Well, I’m sad.
Here are my three takeaways from the loss.
The offense was the downfall
For me personally, my biggest concern with the Dodgers heading into October was their offense. Although they had one of the best lineups in all of baseball, we had seen far too many times this team go through ice cold stretches. Well, they had that all postseason, including in the biggest game of their season.
In the Dodgers’ final game of the year, they scored two runs on five hits. They went 2-for-10 with runners in scoring position. Their 1-4 hitters went 1-for-15 at the plate. The offense just simply failed them.
Their biggest chance of the night came in the seventh inning. After AJ Pollock doubled in a run, the Dodgers had runners on second and third with zero outs. The tying run was at second base.
I’m still in shock over what happened next.
Three straight Dodgers struck out. They didn’t even put the ball in play. Albert Pujols, Steven Souza Jr. and Mookie Betts all struck out. That was the dagger right there. The Dodgers’ inability to even make contact and drive in a run cost them not only the series, but a potential championship.
In the 4 games the Dodgers lost, they went 5-for-30 with runners in scoring position. When it mattered most, they just couldn’t deliver. They had their chances... unfortunately it just wasn’t their year.
The 4th inning
This is the inning that decided the game. Walker Buehler was one strike away from getting out of it without any harm. Then, everything just fell apart.
With two outs, Buehler was ahead in the count to Travis d’Arnaud 1-2. He was one strike away from getting out of the inning. Instead, he ended up walking d’Arnaud. Ehire Adrianza followed with a double, putting two on base for Eddie Rosario, the hottest hitter on the planet.
Buehler battled with Rosario, throwing him seven pitches. On the seventh, Rosario crushed one over the right field fence, putting Atlanta up 4-1.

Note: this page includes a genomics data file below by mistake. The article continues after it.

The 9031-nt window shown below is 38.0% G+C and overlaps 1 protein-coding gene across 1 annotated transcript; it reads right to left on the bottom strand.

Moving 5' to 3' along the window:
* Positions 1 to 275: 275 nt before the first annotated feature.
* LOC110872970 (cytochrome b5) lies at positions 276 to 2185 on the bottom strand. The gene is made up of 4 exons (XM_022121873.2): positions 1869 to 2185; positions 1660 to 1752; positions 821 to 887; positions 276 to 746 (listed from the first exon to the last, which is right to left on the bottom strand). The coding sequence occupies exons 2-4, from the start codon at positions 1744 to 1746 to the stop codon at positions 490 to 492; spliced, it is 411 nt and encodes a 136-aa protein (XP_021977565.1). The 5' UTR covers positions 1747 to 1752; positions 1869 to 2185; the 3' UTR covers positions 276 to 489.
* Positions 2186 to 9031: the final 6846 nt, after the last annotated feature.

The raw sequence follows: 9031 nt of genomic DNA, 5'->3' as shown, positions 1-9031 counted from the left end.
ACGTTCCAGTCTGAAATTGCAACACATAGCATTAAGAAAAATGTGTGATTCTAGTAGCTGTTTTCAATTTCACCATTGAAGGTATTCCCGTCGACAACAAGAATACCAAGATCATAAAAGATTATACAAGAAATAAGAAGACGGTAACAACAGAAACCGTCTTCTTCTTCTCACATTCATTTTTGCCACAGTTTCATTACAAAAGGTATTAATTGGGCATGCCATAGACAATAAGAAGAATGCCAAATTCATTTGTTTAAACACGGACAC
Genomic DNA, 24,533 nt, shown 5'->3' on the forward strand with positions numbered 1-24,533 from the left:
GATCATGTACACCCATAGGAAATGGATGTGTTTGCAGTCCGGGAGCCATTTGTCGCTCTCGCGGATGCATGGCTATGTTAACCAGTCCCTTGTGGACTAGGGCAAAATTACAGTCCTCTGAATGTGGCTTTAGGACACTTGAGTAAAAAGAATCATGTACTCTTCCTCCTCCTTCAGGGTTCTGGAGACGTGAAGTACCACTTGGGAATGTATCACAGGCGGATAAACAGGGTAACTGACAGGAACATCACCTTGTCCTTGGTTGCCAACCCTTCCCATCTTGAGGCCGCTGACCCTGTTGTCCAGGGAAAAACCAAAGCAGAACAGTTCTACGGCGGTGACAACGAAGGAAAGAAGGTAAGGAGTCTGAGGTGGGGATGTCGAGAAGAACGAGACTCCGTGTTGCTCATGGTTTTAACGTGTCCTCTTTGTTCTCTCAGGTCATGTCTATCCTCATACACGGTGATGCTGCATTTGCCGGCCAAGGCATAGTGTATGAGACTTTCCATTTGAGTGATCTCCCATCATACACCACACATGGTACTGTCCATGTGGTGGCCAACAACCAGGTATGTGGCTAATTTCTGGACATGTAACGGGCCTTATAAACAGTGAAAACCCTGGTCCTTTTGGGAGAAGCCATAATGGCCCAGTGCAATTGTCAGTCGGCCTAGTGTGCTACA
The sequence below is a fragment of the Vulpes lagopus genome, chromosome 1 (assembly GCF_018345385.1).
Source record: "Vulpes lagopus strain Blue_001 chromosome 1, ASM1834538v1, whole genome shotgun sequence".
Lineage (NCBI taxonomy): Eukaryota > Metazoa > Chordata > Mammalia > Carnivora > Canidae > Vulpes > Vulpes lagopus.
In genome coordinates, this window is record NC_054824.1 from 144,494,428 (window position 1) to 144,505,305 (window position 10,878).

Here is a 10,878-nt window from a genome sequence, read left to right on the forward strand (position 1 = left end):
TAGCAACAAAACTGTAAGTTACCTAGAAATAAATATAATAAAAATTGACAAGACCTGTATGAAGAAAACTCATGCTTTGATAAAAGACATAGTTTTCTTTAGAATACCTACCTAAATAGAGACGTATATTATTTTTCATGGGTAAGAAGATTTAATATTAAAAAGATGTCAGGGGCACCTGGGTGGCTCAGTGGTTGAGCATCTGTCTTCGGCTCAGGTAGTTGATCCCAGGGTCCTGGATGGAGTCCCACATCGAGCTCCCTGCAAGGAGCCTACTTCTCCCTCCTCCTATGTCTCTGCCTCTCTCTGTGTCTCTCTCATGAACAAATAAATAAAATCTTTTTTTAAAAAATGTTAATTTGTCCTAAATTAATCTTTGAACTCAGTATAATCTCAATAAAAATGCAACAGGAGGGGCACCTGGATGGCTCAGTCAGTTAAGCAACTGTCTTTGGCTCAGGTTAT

We all can have different opinions on what should have happened this at bat. I’ll just share my two cents instead of going over the different scenarios.
Personally, I would have liked to see Alex Vesia in that spot. Buehler had allowed only one run but he was allowing hard contact all night. It was his third time facing Rosario on the night, and I thought bringing in Vesia would have been the smarter move. Of course, that’s easier said than done after seeing what happened, but I just don’t agree with Buehler remaining in the game.
Even then, I don’t know what exactly happened that at bat. Buehler threw him a cutter six times and almost every pitch was directly in the strike zone. Overall it was just an awful sequence, and it ultimately cost the Dodgers the game.
Winning ain’t easy
The Dodgers on paper were the better team. They had 106 wins and the Braves had 88 wins. But that’s the beauty of baseball. That’s what makes winning the World Series (in my opinion) the toughest championship to win. Sometimes, it’s all about who is playing their best baseball at the right time.
The Braves were the better team, and they deserved to win.
This will be a rough series to swallow for sure. Between the number of injuries and the Dodgers’ blowing chances to win in Games 1, 2 and 6. The Dodgers could have won the World Series. Unfortunately, their season is over and we don’t have baseball until February.
By being eliminated, it has made me appreciate winning last year that much more. It’s so hard to win. It’s so hard. From the beginning of Spring Training all the way through now. It’s a grind.
This wasn’t the outcome we would have liked, but hey that’s just why we tune in every year.
I had a blast this season covering the team. I had a blast interacting with all of you here at TBLA. We had a fun time. I’ll miss these articles, but we’ll be back in no time.
Stay safe everyone.